[Lldb-commits] [PATCH] D94063: lldb: Add support for DW_AT_ranges on DW_TAG_subprograms

David Blaikie via lldb-commits lldb-commits at lists.llvm.org
Sun Jan 10 17:37:33 PST 2021

Thanks for all the context - so sounds like mostly based on (3) the
recommendation would be for this to be an API test (is there a way to test
the line table directly? good place for reference on the SB API options - I
looked at a few tests and they seemed quite different
( lldb/test/API/functionalities/breakpoint/move_nearest/TestMoveNearest.py
and lldb/test/API/commands/breakpoint/set/func-regex/TestBreakpointRegexError.py
) in the way they're written, so not sure what the norms are/how they work).

But more fundamentally, seems all the API tests are "unsupported" on my
system, and I can't seem to figure out what makes them unsupported
according to lit. Any ideas?

On Thu, Jan 7, 2021 at 4:55 PM Jim Ingham <jingham at apple.com> wrote:

> > On Jan 7, 2021, at 3:57 PM, David Blaikie <dblaikie at gmail.com> wrote:
> >
> > On Thu, Jan 7, 2021 at 3:37 PM Jim Ingham via lldb-commits
> > <lldb-commits at lists.llvm.org> wrote:
> >>
> >>
> >>
> >>> On Jan 7, 2021, at 2:29 PM, David Blaikie via Phabricator via
> lldb-commits <lldb-commits at lists.llvm.org> wrote:
> >>>
> >>> dblaikie added a comment.
> >>>
> >>> In D94063#2485271 <https://reviews.llvm.org/D94063#2485271>, @labath
> wrote:
> >>>
> >>>> In D94063#2483546 <https://reviews.llvm.org/D94063#2483546>,
> @dblaikie wrote:
> >>>>
> >>>>> If it's better to write it using C++ source and custom clang flags I
> can do that instead (it'll be an -mllvm flag - looks like there's one other
> test that does that:
> `lldb/test/API/lang/objc/forward-decl/TestForwardDecl.py:
> dict(CFLAGS_EXTRAS="-dwarf-version=5 -mllvm -accel-tables=Dwarf"))`) -
> means the test will be a bit more convoluted to tickle the subprogram
> ranges, but not much - just takes two functions+function-sections.
> >>>>
> >>>> I certainly wouldn't want to drop the existing test.
> >>>
> >>> Ah, what's the tradeoff between the different test types here?
> >>
> >> This is my take (this has been a contentious issue so I'm sure there
> are other takes...):
> >>
> >> The "Shell" tests use pattern matching against the lldb command line
> output.  They are useful for testing the details of the command
> interaction. You can also do that using pexpect in the API tests, but the
> Python 2.7 version of pexpect seemed really flakey so we switched to shell
> tests for this sort of thing.
> >>
> >> Because you are matching against text output that isn't API, they are
> less stable.  For instance if we changed anything in the "break set"
> output, your test would fail(*).  And because you are picking details out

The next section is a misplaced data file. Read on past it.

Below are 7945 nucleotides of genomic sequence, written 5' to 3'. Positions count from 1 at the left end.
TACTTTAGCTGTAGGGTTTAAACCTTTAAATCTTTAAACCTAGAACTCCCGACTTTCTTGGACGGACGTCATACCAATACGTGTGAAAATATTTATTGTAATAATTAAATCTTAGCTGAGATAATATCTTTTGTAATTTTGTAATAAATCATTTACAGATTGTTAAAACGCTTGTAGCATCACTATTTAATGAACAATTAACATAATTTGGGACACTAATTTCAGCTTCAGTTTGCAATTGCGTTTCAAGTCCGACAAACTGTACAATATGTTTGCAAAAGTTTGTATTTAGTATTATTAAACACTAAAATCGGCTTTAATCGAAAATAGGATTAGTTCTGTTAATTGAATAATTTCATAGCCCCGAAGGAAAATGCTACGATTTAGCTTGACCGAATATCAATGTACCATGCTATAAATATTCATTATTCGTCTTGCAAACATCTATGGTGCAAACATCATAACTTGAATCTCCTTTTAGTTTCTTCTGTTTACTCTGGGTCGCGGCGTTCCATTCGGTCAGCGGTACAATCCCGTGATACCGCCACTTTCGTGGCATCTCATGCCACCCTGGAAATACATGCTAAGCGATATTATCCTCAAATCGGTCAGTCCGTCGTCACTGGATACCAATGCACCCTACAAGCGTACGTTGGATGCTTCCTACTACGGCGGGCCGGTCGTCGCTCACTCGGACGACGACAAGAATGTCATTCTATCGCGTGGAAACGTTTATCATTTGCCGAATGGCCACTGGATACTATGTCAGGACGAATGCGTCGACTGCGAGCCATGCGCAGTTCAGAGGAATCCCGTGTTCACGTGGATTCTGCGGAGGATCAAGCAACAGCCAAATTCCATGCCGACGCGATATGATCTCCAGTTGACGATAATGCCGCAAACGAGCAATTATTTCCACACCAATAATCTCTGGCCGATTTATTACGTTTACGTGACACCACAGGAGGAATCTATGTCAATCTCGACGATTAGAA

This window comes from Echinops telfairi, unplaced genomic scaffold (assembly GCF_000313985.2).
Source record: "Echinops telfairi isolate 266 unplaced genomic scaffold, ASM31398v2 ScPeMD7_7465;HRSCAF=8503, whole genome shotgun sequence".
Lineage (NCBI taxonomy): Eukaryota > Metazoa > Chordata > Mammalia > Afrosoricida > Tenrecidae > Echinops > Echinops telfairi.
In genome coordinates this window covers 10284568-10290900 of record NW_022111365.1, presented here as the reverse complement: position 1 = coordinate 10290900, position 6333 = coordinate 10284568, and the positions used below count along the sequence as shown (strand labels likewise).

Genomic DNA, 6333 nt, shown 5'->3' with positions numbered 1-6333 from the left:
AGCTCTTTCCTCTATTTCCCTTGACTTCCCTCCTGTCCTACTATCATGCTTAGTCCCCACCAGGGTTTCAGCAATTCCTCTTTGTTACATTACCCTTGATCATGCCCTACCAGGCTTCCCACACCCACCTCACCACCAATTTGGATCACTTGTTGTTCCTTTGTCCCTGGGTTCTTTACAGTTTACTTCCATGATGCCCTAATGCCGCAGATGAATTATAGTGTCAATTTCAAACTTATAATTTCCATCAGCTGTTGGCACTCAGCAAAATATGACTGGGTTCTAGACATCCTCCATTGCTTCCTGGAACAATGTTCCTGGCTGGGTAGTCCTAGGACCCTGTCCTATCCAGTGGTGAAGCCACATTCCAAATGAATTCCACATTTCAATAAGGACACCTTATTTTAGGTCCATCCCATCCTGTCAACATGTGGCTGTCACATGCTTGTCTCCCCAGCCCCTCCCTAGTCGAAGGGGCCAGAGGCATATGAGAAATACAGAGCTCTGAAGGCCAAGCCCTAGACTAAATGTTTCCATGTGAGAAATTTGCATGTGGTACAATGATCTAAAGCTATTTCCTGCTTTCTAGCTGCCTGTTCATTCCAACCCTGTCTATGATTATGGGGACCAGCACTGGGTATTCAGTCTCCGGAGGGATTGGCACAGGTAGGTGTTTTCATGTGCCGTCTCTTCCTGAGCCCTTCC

> of that text, the tests are less precise.  You either have to match more of
> the command line than you are actually testing for, which isn't a good
> practice, or you run the risk of finding the text you were looking for in a
> directory path or other unrelated part of the output.  Also they are harder
> to debug if you can't reproduce the failure locally, since it isn't easy to
> add internal checks/output to the test to try hypotheses.  Whenever I have
> run into failures of this sort the first thing I do is convert the test to
> an API test...
> >>
> >> But the main benefit of the "Shell" tests is that you can write tests
> without having to know Python or learn the lldb Python API's.  And if you
> are coming from clang you already know how FileCheck tests work, so that's
> a bonus.  I think it's legit to require that folks actually working on lldb
> learn the SB API's.  But we were persuaded that it wasn't fair to impose
> that on people not working on lldb, and yet such folks do sometimes need to
> write tests for lldb...  So for simple tests, the Shell tests are an okay
> option.  But really, there's nothing you can do in a Shell test that you
> can't do in an API test.
> >>
> >> The "API" tests use the Python SB API's - though they also have the
> ability to run commands and do expect type checks on the output so for
> single commands they work much as the shell tests do (there's even a
> FileCheck style assert IIRC).  They are a little more verbose than shell
> tests (though we've reduced the boilerplate significantly over the years).
> And of course you have to know the SB API's.  But for instance, if you
> wanted to know that a breakpoint was set on line 5 of foo.c, you can set
> the breakpoint, then ask the resultant SBBreakpoint object what it's file &
> line numbers were directly.  So once you've gotten familiar with the setup,
> IMO you can write much higher quality tests with the API tests.
> >>
> >>
> >> Jim
> >>
> >> (*) I am personally not at all in favor of the Shell tests, but that's
> in part because back in the day I was asked to make a simple and useful
> change to the output of the gdb "break" command but then righting the gdb
> testsuite - which is all based on expecting the results of various gdb
> commands - was so tedious that we ended up dropping the change instead.  I
> don't want to get to that place with lldb, but the hope is that as long as